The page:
Fighting against Morality Wars

I would first of all like to remind my readers that in our society, we no longer desire people’s heads when unpopular ideas are given.

And since I have refreshed your minds on this important fact, I present what may be controversial and uncomfortable to some of my readers.

I’m sitting in my chair, stirred, grieved, and shaken by what I’ve just read in my current read: Searching For God Knows What, by Donald Miller. I know he’s controversial, and I can’t support everything he says, and I think he should be read alongside A.W.Tozer or somebody in his league, but he makes three staggering points in this book, and for those, I can recommend the book. I may do a more thorough book review later, but what I’m squirming under today is his serving up of morality wars.

He talks about his radio interview with a conservative host, where he is asked to comment on the homosexuals taking over America. After some initial confusion about what the host was talking about, here’s his response.

“Here’s my position: As a Christian, I believe Jesus wants us to reach out to those who are lost, and yes, immoral-immoral just like you and I are immoral; and declaring war against them and stirring up your listeners to the point of anger, and giving them the feeling that their country, their families, and their lifestyles are being threatened is only hurting what Jesus is trying to do. This isn’t rocket science. If you declare war on somebody, you have to either handcuff or kill them. That’s the only way to win. But if you want them to be forgiven by Christ, if you want them to live eternally with Jesus, than you have to love them. The choice is yours and my suspicion is you will be held responsible by God, a Judge who will know your motives. So go ahead and declare war in the name of a conservative agenda. That’s what militant Muslims are doing in the Middle East, and we don’t want that here.”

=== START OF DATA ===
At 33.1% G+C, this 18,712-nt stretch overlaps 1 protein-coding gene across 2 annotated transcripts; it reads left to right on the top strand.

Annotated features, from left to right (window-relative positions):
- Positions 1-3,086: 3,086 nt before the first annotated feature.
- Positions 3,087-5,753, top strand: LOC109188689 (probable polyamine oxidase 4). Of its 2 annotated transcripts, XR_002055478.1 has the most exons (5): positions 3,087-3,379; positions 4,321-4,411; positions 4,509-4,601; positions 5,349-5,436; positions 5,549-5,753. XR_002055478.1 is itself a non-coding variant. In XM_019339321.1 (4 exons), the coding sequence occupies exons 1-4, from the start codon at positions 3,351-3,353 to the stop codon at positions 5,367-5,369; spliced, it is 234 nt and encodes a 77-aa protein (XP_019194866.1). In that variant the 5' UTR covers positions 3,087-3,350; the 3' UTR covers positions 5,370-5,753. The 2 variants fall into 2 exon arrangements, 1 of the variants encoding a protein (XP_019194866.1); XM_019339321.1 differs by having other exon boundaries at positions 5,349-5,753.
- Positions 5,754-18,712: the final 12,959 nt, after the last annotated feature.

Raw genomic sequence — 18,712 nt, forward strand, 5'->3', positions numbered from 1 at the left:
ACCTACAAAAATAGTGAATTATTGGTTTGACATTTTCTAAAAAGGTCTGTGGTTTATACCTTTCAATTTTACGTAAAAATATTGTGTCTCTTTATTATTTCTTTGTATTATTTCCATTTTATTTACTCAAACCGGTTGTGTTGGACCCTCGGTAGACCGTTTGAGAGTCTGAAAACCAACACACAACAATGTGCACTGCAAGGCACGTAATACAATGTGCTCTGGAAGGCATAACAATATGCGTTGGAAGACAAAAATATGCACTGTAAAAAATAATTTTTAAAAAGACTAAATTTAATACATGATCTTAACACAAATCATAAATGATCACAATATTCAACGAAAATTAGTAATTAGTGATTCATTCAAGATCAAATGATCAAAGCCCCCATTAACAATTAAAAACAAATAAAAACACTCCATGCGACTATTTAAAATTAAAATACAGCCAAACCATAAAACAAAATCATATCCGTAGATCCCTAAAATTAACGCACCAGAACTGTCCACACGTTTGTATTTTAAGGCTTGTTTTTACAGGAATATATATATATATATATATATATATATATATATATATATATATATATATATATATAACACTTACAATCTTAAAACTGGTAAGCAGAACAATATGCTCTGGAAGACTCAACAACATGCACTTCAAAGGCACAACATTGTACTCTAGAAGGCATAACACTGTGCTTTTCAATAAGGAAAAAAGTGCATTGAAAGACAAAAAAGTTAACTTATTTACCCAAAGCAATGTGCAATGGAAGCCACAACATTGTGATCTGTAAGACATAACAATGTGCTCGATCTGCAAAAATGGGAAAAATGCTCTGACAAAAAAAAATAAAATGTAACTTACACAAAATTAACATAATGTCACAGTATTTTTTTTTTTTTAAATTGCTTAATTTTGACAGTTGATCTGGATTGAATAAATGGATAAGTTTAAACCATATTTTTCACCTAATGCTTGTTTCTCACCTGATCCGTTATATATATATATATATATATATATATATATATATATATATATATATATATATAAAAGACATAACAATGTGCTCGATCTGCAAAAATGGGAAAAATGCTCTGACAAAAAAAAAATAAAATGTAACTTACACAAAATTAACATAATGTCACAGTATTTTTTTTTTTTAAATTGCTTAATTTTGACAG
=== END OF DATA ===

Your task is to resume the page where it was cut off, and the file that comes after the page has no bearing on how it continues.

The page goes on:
I again want to remind you that about that head thing.

I guess I got weary and frustrated by the conservatives who are waging morality wars in our culture, stoking peoples emotions, working people up, trying to show their right-ness. And who are doing nothing about some of the problems they are warring over. For example: Planned Parenthood and those videos.

It’s so easy to sit back and sign the Defund Planned Parenthood Petitions and feel self-righteous and angry in a Godly-kind of way. But what if those of us who are grieved and heartbroken about these precious little lives would get involved in our communities and do the very think that PP is doing in a very sick and depraved way, offer help and support to ladies who think they have no other option? What if we would get out there with compassion and help the homeless and the lady struggling with another unwanted pregnancy? And better yet, what if the Community of Christ Followers would reach out to those committing these heinous acts of murdering babies, and share the message of Good News and Redemption? Which would be the most effective? After all, what did Jesus do? Set up scroll petitions for Defunding the Debauched Tax Collectors? Work His followers all up about how unfair and wicked they were? Sitting down and eating with them with redemption in mind shouldn’t have even been in an option by our standards today.

Miller also talks about the “us versus” them mentality, overflowing in war rhetoric. He suggests that this war rhetoric is not the methodology that came out of Jesus’ mouth nor that of His followers. And he finally quotes: “If we are preaching a morality battle without Christ, and using war rhetoric to communicate a battle mentality, we are fighting on Satan’s side. This battle we are in is a battle against the principalities of darkness, not against people who are different from us. In war you shoot the enemy, not the hostage.”

We misunderstand the hostage for the enemy in many situations today. And sometimes the line is blurred between the two. I’m not here to judge between them. All I’m saying is pity, and desire for reconciliation with their Maker should be greater than anger in most situations.

I’m not undermining the fact that sin is sin. I know that. Jesus knew that. But yet his approach to sinners was so vastly different than what I see today. His desire was relationships and in these He would insert Truth, and people would have to make a decision. Some chose Him, others chose themselves, but they all had the privilege of knowing Him, and eating at His table,and sharing His life.

Is that asking too much of us?

Vicki, hanging onto her head